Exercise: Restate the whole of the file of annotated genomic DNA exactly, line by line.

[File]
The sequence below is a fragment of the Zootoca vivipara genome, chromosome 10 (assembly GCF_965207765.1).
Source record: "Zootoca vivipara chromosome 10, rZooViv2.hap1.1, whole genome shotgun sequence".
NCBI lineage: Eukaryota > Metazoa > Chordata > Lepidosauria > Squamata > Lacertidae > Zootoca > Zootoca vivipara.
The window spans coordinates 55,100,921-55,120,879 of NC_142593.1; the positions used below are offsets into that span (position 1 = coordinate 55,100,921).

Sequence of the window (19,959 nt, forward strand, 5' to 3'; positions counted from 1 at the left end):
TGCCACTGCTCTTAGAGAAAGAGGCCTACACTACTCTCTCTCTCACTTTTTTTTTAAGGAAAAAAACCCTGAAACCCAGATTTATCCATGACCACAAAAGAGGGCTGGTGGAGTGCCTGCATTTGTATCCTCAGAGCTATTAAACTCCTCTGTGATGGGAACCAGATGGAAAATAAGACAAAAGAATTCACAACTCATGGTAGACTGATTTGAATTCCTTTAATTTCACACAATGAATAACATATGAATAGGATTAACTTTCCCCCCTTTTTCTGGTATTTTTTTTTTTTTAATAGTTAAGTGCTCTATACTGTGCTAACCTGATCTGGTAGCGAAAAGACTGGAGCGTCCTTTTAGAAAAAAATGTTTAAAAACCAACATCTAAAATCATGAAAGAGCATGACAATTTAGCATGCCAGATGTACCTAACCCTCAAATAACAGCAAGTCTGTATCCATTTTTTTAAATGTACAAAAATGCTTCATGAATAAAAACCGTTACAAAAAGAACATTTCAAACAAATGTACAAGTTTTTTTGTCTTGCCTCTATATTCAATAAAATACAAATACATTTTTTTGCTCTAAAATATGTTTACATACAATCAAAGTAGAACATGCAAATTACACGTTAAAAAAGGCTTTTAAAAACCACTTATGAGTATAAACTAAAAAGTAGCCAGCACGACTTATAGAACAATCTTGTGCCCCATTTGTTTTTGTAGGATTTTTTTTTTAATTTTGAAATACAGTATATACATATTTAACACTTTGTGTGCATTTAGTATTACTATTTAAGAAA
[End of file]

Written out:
The sequence below is a fragment of the Zootoca vivipara genome, chromosome 10 (assembly GCF_965207765.1).
Source record: "Zootoca vivipara chromosome 10, rZooViv2.hap1.1, whole genome shotgun sequence".
NCBI lineage: Eukaryota > Metazoa > Chordata > Lepidosauria > Squamata > Lacertidae > Zootoca > Zootoca vivipara.
The window spans coordinates 55,100,921-55,120,879 of NC_142593.1; the positions used below are offsets into that span (position 1 = coordinate 55,100,921).

Sequence of the window (19,959 nt, forward strand, 5' to 3'; positions counted from 1 at the left end):
TGCCACTGCTCTTAGAGAAAGAGGCCTACACTACTCTCTCTCTCACTTTTTTTTTAAGGAAAAAAACCCTGAAACCCAGATTTATCCATGACCACAAAAGAGGGCTGGTGGAGTGCCTGCATTTGTATCCTCAGAGCTATTAAACTCCTCTGTGATGGGAACCAGATGGAAAATAAGACAAAAGAATTCACAACTCATGGTAGACTGATTTGAATTCCTTTAATTTCACACAATGAATAACATATGAATAGGATTAACTTTCCCCCCTTTTTCTGGTATTTTTTTTTTTTTAATAGTTAAGTGCTCTATACTGTGCTAACCTGATCTGGTAGCGAAAAGACTGGAGCGTCCTTTTAGAAAAAAATGTTTAAAAACCAACATCTAAAATCATGAAAGAGCATGACAATTTAGCATGCCAGATGTACCTAACCCTCAAATAACAGCAAGTCTGTATCCATTTTTTTAAATGTACAAAAATGCTTCATGAATAAAAACCGTTACAAAAAGAACATTTCAAACAAATGTACAAGTTTTTTTGTCTTGCCTCTATATTCAATAAAATACAAATACATTTTTTTGCTCTAAAATATGTTTACATACAATCAAAGTAGAACATGCAAATTACACGTTAAAAAAGGCTTTTAAAAACCACTTATGAGTATAAACTAAAAAGTAGCCAGCACGACTTATAGAACAATCTTGTGCCCCATTTGTTTTTGTAGGATTTTTTTTTTAATTTTGAAATACAGTATATACATATTTAACACTTTGTGTGCATTTAGTATTACTATTTAAGAAA